At any time you care to look, the App Store’s Photography chart is filled with image editors. Editing, however, is only part of the digital processing workflow – nearly all of us organize, and make minor adjustments to, our images with an all-in-one library app such as Lightroom, Aperture, or Capture One, some time before any image editor gets a look-in. Yet for some reason, the range of apps available to perform this archiving role is very small, and the theme shared by all of them is a premium price-tag.
In spite of this lack of choice and the expense associated with purchasing a library app, the open source community hasn’t felt the need to develop its own alternative. Or at least that was the case until darktable arrived. Put together by a team of photographer-coders, darktable shares many features with its more expensive competitors – multiple image sorting options, tethered shooting and a suite of editing options – but is it in the same league?
After email, the PDF file format is the one that many users complain about, a lot. The file format is now ubiquitous and each one of us end up having a handful of them for either personal or professional use. PDF files are extremely light weight, keep the document structure intact and in most cases can be accessed even without a specific app installed.
The locked down nature of the PDF format is a major bottleneck though. It’s tough to add notes, annotations or to search the contents of the PDF files in your hard drive. But, it might not be a problem going forward. Turn your collection PDFs into a functional and searchable PDF library with the help of FingerPDF. After the break let us see how exactly to do that!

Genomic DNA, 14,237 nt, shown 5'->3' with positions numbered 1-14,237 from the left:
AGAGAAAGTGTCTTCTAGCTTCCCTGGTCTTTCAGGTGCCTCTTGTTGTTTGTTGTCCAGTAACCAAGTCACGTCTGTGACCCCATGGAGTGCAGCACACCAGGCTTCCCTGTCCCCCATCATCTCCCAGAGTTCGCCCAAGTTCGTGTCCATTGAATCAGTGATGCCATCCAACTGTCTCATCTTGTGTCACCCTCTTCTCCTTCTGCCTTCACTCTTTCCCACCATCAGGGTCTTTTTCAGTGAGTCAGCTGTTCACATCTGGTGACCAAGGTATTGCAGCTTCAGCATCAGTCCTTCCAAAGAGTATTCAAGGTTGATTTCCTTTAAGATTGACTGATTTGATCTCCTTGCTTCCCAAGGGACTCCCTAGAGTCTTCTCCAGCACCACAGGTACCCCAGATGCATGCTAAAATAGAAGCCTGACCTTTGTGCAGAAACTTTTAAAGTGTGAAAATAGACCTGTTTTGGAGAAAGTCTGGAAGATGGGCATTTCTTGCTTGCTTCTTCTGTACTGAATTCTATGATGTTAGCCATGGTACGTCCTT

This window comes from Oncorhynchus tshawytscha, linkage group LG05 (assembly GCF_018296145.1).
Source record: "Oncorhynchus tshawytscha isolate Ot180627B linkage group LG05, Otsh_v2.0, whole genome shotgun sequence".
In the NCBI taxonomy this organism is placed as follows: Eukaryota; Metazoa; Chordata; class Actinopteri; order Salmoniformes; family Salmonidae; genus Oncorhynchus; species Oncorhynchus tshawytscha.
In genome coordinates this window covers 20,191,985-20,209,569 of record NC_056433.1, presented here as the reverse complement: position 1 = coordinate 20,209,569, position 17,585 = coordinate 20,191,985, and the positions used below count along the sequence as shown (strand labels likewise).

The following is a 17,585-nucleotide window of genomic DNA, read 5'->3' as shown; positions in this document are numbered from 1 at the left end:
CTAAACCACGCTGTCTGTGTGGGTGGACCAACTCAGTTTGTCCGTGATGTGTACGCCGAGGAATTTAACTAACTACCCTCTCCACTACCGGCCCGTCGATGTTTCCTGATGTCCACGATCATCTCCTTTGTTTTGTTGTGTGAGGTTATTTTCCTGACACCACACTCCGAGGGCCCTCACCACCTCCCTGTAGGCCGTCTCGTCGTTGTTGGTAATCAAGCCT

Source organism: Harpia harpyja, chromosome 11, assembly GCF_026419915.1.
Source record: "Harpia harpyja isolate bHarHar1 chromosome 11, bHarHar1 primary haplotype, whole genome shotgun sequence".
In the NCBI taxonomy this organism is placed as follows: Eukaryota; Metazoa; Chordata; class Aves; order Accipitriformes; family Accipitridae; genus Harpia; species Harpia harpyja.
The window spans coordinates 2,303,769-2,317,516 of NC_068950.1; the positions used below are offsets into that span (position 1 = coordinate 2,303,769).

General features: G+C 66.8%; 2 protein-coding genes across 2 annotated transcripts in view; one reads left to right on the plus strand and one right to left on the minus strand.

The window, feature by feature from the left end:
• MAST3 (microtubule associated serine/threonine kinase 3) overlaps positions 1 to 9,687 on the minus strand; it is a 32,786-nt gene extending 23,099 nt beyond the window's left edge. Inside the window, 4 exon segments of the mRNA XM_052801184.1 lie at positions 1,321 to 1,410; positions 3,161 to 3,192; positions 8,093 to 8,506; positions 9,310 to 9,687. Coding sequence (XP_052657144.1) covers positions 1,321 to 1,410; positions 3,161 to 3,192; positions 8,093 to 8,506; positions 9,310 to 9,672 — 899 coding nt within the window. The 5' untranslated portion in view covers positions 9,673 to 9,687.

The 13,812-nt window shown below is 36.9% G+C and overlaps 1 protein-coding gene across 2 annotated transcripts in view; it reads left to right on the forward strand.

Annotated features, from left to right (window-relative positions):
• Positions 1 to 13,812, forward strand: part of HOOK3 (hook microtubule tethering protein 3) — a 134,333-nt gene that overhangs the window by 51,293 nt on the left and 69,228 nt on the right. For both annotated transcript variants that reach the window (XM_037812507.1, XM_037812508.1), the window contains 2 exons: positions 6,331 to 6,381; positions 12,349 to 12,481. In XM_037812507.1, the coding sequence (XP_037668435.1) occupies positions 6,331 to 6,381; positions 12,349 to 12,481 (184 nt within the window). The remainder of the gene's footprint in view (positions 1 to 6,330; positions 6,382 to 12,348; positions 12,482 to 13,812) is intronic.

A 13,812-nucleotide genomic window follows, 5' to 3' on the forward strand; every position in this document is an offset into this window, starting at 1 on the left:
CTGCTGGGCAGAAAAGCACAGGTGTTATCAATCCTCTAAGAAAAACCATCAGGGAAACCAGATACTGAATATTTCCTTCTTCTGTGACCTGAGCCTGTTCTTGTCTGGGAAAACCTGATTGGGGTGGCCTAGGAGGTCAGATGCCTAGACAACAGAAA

Have you recently bought a book, DVD or a CD you already own, but had forgotten about? No? But you do know every single book, DVD, game, CD, gadget or toy you own?
If you just screwed up you forehead trying hard to think of everything, maybe Delicious Library is something for you. It will help you keep track of all those items by just holding them in front of your Mac’s in-built camera. Intrigued? Read on!
Do you consider yourself to be an aspiring photographer, slinging your DSLR everywhere you go? If you, like me, are building up a bigger and bigger library of photos, organization can get a bit crazy.
With the current iPhoto software, it has become much easier to manage the thousands of photos on our computer, organizing by faces, places and events. However, would having multiple iPhoto libraries be a benefit? In this how-to, I will take a look at iPhoto Library Manager, which aims to provide a simple way to control multiple iPhoto libraries on one computer.